What do schoolchildren think classroom learning should look like in a digital society? This was the focus of the 2014/2015 schools competition organized by the science education program First Lego League (FLL), which took place on January 16, 2015. For the first time, the event was held in Würzburg, with Brose running it and acting as the main sponsor. Brose is an automotive supplier with international operations. The headquarters of its electric motors business is in Würzburg.
“Our aim is to fill young people with enthusiasm for engineering as early as possible,” stresses Michael Stammberger, Manager Apprenticeship Brose Group. “At the same time, we want to use this platform to raise awareness of the international training available at Brose, with its wide range of technical job profiles.”
Fourteen teams from 14 schools in the region took part in this year’s FLL competition. In the next stage, the winning team, the Robo-Bärchen from the Marktheidenfeld school, will travel to Regensburg for the FLL semi-finals.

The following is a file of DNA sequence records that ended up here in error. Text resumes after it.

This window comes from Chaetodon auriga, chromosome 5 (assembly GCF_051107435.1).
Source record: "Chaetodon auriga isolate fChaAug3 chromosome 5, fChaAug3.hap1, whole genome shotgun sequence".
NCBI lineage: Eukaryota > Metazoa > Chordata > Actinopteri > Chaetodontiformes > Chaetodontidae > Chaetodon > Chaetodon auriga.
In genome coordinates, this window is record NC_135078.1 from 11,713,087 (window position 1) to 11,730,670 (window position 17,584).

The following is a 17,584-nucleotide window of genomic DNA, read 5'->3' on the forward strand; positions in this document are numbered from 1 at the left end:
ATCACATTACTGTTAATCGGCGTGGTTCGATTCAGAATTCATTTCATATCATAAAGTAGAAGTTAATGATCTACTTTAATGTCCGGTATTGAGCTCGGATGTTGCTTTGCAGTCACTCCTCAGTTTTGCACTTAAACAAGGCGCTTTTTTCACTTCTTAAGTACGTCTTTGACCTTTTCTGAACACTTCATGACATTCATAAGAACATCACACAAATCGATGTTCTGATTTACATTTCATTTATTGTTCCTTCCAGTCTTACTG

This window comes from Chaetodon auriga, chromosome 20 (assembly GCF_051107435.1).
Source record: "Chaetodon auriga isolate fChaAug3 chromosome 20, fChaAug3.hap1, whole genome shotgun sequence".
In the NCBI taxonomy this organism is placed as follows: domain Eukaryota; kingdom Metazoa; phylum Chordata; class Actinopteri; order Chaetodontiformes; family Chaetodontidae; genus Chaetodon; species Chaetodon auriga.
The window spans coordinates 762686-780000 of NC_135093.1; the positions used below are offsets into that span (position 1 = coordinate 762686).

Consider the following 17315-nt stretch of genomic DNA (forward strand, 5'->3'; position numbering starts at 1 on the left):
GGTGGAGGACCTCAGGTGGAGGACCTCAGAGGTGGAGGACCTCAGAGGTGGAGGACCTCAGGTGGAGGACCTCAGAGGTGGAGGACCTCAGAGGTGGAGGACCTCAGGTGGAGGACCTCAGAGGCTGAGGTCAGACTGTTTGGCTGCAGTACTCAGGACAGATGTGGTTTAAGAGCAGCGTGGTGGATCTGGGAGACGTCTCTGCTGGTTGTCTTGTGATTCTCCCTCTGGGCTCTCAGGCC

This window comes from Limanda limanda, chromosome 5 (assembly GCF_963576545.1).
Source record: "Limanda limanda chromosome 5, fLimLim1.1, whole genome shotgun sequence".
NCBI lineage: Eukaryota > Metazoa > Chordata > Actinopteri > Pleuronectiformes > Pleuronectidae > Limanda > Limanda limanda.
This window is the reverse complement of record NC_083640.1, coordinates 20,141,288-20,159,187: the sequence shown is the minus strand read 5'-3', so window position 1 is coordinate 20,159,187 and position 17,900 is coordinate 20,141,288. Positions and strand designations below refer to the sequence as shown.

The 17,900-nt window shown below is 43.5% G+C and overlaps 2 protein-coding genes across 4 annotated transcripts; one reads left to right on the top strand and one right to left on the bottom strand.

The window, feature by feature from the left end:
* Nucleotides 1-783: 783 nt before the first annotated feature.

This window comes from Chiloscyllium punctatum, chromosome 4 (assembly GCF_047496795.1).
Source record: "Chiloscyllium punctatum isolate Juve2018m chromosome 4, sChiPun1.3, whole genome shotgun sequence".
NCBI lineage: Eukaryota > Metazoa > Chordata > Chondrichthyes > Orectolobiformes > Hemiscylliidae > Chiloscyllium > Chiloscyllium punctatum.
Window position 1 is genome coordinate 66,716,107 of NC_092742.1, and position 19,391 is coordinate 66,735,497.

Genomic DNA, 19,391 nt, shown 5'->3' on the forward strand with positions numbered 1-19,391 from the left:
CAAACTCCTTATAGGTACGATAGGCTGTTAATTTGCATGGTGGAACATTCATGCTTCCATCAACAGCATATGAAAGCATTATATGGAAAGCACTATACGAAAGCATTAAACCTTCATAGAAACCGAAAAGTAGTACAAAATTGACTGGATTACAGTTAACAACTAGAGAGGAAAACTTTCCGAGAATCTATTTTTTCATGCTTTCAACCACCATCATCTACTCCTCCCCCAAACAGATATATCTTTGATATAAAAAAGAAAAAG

The FLL robots and ideas competition is aimed at schoolchildren between the ages of 10 and 16 and consists of two parts: In the practical part, the teams built and programmed an autonomous robot from sensors, motors and Lego bricks to solve as many as possible of the ten missions set around the theme “classroom of the future”. For instance, the robot needed to be able to recognize colors or collect learning units in the form of colorful “knowledge bands". In the theoretical part – the research task – the school teams developed ideas for the best ways for children to acquire knowledge and skills in the 21st century. “We met twice a week for 45 minutes and wrote a modern play, which we are performing today with the entire team,” say Benjamin Noll and Julias Zinn (both 11) from the Robo-Geeks team at the Johann-Philipp-von-Schönborn school in Münnerstadt.
Each team consisted of between three and ten members and they spent at least eight weeks preparing for the robots competition with older coaches, and looking for the most creative ways to present their research task, e.g. in the form of poems and sketches. The project took them through all the stages of product development in a company – starting with a concrete task, moving on to ideas generation and eventually to implementation, with the restrictions of limited time and resources. “We couldn’t have done it without our coaches,” says Katana May (11), another member of the Robo-Geeks team.
FLL is part of a global education program and runs in over 70 countries with more than 23,000 teams. In Central Europe, the competition takes place under the patronage of the non-profit association Hands on Technology (HoT e.V.), based in Leipzig.
Further information can be found at www.first-lego-league.org .